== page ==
Preserving the harvest: apples

I came upstairs from a round of apple-wrapping to find some questions on apple preserving from Ruth, who is the lucky recipient of a quantity of hangingoverthefence apples.

Like me, she had heard that wrapping apples individually in newspaper is the way to go. She’d read that coloured inks are toxic so to avoid those, but I’ve been told that Canadian newspapers use soy-based colour inks so they are ok (but glossy inserts are not). (I don’t know if this is really the case or not, so if in doubt, avoid them.) I’d heard it from the Compost Education Centre which suggests that you can add newspaper to your compost (for a “brown” layer), which means the apple wrapping can do double duty if you end up with some spoilage later in the season: you can just chuck the whole thing into the pile. The point of wrapping is to keep the apples from spoiling one another if they’re bruised or damaged. Lacking a root cellar, I am fortunate to have a little bar fridge that I use just for apples and it works reasonably well.

My first year of bounty, Adrienne gave me a wonderfully liberating tip: you can peel, core and slice apples and put them in ziplocks in the freezer – works brilliantly for cooking apples. Don’t worry if they brown a little en route to the freezer as they go brown when you cook them anyway. But I suppose if you can’t bear the thought of any brown, you can always dip them in syrup while you work, as the PickYourOwn folks recommend. But I don’t find they brown too badly if you work quickly on fresh and fully ripe apples. The ones in the picture were frozen a year ago with no syrup or preservative: I’d still use them in baking.

If the apples are of a fairly firm texture you can slice and dehydrate them (my tree is a yellow transparent, which produces very soft apples great for applesauce but impossible for drying). Here are some instructions on drying apples in a dehydrator, an oven or a hot car!

I have an apple peeling machine which makes a lot of the labour-intensive aspects slightly less so. As long as you’re dealing with firm, regularly-shaped and very fresh apples. It doesn’t work well on my transparents which tend to be soft and misshapen. It’s also less frugal than I when it comes to peeling and coring: such is the trade-off with labour saving devices of all kinds.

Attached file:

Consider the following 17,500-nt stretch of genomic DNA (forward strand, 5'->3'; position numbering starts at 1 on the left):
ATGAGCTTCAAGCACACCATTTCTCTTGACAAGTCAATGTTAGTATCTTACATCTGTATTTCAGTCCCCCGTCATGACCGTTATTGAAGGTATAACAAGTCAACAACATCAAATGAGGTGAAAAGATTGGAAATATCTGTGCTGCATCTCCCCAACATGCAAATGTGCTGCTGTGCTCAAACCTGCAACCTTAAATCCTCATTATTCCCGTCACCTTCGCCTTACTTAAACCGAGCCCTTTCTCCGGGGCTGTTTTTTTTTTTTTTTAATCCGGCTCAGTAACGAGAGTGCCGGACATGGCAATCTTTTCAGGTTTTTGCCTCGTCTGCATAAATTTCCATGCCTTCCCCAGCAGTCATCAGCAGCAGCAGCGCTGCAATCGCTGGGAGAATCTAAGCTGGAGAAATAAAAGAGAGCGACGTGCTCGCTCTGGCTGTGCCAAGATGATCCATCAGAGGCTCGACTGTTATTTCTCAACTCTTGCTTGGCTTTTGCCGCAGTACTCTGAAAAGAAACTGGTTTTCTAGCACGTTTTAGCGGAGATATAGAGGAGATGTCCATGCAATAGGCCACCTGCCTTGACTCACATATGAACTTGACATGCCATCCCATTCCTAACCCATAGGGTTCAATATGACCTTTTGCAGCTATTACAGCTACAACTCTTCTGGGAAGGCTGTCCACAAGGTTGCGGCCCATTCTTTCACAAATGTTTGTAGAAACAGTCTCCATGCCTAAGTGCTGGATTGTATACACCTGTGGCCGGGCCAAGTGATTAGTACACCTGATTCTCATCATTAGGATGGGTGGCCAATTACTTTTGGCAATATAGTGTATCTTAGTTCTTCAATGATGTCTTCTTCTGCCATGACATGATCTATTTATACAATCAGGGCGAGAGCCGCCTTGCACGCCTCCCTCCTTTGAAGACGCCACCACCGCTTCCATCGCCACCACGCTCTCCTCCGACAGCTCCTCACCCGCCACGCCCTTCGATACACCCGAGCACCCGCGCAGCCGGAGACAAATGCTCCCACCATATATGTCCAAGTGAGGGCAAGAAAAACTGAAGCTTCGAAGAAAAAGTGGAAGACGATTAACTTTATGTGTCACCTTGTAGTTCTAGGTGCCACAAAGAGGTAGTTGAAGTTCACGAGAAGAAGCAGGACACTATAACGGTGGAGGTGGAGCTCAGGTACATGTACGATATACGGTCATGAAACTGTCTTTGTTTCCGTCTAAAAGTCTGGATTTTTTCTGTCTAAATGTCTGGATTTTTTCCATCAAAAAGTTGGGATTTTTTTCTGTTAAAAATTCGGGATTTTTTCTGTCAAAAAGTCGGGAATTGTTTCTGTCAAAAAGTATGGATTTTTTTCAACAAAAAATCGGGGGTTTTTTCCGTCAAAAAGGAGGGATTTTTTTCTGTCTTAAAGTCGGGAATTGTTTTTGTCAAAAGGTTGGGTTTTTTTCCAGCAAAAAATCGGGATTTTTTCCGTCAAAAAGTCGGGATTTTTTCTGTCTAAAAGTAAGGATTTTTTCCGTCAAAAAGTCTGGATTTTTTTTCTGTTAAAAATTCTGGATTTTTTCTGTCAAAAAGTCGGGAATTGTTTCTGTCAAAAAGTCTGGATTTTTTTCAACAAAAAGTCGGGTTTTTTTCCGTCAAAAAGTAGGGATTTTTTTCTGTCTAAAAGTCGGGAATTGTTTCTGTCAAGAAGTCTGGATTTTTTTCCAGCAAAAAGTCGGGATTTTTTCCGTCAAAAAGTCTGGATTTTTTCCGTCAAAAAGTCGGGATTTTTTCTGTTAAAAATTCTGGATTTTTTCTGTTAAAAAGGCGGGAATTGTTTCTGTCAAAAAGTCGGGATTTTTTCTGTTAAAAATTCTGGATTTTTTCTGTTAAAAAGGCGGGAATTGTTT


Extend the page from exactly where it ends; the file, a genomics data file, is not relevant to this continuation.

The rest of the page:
Or you can make applesauce and can that – it’s a high acid food so you don’t need a pressure canner, just a pot large enough to cover the jars with water and process (boil) for 20-25 minutes depending on the jar size and altitude (again from the PickYourOwn website, good instructions on applesauce, with photos) I’ve made it with plums or quince and those are nice combinations; perhaps saskatoon-applesauce or raspberry-applesauce would be good if you have an alternative source of berries.

I own a centrifugal juicing machine so that’s what I use. Because my apples are very tart I always add carrots for sweetener (sugar as a last resort); or blend them with sweeter varieties or other fruit. This year I decided to use up some surplus jam from my larder, so I heated that and added it to blackberries I’d picked, and strained the juice and used that for sweetener. I also used raspberries and carrots. I don’t have a recipe, just go by taste. I put the juice into jars or plastic tubs, cover them and freeze them. Because the liquid expands while freezing, if you’re using screw-top jars, be sure to leave the lids loose until the liquid freezes, to avoid any messy explosions.

I have made apple butter in years past, but find I don’t use it.

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